Cesar Torres on Actuators at TEI

03 May, 2019

Cesar Torres on Actuators at TEI

César Torres received a Spring 2019 BCNM Conference Grant to help cover his costs attending the Tangible, Embedded and Embodied Interaction conference in Tempe, Arizona. César presented "A Conversation with Actuator." Read more about his experience in his own words below!

The ACM International Conference on Tangible, Embedded and Embodied Interaction (TEI) features a community of artists, designers, engineers, and scientists at the forefront of tangible computing. Held in sunny Tempe, Arizona, the conference brought together delegates from around the world to tackle this year's theme – hybrid materials --- a call to explore "hybridity, whether through material explorations of composites such as bioelectronic, on-body, or active materials, or theoretical inquiries into socio-technical systems as hybrid assemblies."

This year, on behalf of the Hybrid Ecologies Lab, I presented and demoed A Conversation with Actuators, a physical workstation for working with electronic components commonly used to alter the physical environment via light, motion, pressure, or sound. The work explored ways of materializing the digital signal used to control actuators in ways that support a working style common among material practitioners. In this plug-and-play station, a user can power and control many different kinds of actuators and explore how different signals alter the behaviors of these components using touch gestures. As this demo was whirring, swirling, and flashing with conversation, the rest of the conference was abuzz.

Other exciting work included:

  • Laura Devendorf, BCNM DE alumna, demonstrated her expanding expertise in fiber arts techniques to create color-changing and touch-sensing smart textiles.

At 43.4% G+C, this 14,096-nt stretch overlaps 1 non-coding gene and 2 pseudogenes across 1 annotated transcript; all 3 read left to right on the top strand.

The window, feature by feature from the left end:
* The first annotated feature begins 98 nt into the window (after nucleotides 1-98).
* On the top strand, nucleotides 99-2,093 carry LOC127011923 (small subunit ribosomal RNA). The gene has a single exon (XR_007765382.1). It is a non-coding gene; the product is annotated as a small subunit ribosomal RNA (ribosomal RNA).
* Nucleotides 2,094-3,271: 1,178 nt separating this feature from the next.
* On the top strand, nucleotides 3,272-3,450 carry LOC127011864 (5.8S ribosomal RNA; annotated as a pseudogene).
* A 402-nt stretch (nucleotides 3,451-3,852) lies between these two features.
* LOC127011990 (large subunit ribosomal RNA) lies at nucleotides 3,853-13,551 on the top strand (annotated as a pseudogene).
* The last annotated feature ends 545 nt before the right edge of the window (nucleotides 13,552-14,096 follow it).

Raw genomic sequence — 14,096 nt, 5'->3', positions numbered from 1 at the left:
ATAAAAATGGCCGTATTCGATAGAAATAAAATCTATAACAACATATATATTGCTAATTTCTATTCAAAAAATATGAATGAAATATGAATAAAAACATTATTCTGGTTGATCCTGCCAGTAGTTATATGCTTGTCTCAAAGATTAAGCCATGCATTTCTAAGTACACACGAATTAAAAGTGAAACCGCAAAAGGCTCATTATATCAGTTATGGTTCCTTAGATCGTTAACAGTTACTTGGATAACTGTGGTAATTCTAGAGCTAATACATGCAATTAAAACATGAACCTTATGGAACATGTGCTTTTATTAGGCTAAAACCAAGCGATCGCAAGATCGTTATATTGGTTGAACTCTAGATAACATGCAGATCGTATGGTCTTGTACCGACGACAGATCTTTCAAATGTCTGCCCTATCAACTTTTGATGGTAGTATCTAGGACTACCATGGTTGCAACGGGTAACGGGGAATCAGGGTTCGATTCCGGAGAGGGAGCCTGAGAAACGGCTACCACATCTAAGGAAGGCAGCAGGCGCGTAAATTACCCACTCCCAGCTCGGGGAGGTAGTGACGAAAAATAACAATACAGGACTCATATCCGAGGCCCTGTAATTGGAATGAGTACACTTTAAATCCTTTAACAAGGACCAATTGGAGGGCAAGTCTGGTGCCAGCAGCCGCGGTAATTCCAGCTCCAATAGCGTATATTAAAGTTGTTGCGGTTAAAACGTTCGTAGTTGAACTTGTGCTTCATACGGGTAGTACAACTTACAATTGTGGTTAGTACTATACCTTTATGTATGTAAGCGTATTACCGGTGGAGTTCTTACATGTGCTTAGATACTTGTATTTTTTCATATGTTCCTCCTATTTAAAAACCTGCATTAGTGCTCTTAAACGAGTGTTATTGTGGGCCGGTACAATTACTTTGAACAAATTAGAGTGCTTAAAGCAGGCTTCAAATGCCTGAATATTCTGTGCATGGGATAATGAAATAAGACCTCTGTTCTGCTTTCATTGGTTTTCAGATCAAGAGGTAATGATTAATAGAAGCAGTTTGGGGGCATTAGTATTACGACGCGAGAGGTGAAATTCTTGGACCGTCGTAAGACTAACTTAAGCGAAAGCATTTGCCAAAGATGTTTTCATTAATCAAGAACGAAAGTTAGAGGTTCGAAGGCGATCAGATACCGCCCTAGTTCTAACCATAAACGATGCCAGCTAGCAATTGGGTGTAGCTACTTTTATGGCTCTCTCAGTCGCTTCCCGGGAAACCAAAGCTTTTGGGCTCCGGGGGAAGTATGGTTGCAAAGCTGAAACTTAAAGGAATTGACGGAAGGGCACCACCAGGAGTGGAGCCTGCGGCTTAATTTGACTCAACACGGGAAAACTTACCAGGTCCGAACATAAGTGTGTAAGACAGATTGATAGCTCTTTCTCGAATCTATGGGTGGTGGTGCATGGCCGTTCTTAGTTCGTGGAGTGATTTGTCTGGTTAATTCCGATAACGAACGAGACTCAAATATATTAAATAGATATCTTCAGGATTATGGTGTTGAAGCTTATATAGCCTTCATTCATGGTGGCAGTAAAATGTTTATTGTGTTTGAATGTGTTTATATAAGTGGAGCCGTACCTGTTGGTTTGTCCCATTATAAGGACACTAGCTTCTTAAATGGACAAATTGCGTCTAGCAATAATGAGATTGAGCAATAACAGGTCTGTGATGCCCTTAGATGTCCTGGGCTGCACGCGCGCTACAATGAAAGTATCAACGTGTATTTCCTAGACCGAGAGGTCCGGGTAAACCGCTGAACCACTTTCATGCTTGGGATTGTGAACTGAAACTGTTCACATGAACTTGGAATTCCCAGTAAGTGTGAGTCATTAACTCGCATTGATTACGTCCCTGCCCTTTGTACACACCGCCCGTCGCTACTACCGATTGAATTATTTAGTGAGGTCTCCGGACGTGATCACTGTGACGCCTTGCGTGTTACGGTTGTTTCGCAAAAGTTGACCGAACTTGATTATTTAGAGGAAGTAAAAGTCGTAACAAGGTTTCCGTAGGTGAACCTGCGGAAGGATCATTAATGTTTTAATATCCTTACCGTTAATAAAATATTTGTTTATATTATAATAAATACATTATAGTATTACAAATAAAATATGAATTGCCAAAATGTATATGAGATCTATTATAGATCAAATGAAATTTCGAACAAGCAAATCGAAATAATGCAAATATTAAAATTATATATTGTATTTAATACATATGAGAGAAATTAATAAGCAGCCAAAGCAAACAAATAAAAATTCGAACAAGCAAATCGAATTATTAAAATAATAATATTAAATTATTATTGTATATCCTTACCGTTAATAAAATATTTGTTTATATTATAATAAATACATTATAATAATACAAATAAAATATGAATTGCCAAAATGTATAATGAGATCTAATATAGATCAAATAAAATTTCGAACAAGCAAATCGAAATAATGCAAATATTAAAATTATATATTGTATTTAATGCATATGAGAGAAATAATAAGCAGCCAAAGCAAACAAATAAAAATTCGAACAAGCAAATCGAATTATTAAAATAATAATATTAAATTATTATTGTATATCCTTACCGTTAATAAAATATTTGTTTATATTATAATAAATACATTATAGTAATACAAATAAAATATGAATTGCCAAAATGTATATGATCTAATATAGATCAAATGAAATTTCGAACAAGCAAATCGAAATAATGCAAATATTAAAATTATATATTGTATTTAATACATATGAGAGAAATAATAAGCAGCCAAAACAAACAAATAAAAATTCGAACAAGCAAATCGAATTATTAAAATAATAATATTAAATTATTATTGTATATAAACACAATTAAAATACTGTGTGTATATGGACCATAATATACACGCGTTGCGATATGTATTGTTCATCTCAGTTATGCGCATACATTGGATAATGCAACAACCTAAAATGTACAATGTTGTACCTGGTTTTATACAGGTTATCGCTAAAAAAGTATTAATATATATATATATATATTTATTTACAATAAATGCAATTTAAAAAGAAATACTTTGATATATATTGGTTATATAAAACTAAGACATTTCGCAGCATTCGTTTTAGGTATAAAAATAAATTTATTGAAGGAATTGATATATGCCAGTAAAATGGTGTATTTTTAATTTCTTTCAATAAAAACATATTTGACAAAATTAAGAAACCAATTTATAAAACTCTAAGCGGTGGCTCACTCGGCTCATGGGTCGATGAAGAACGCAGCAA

• A thought-provoking reflection titled "When is it not Craft?", presented by Michael Nitsche (Georgia Tech Digital Media) aimed to disambiguate the role of craft in interaction design. Nitsche & Weisling propose mediation (whether the material at hand has been transcoded through digital technology) and material encounter (whether the tool enables listening to a material) as two such differentiating factors.

  • Featuring a collection of "Expressive Tactile Controls", Hayeon Hwang (NYU ITP Program) demonstrated how electromechanics could be used to expand the repertoire of button behaviors. Check out her site to view her creations ranging from impatient buttons that move at the slightest touch to timid buttons that quiver at the thought of being pushed.

TEI also included a night of live performance at the Tempe Center for the Arts featuring a sonic-cyborg performance, a machine tango, and "speech bubbles" - soap bubbles of different sizes that float through space created by a speech-triggered dynamic bubble wand.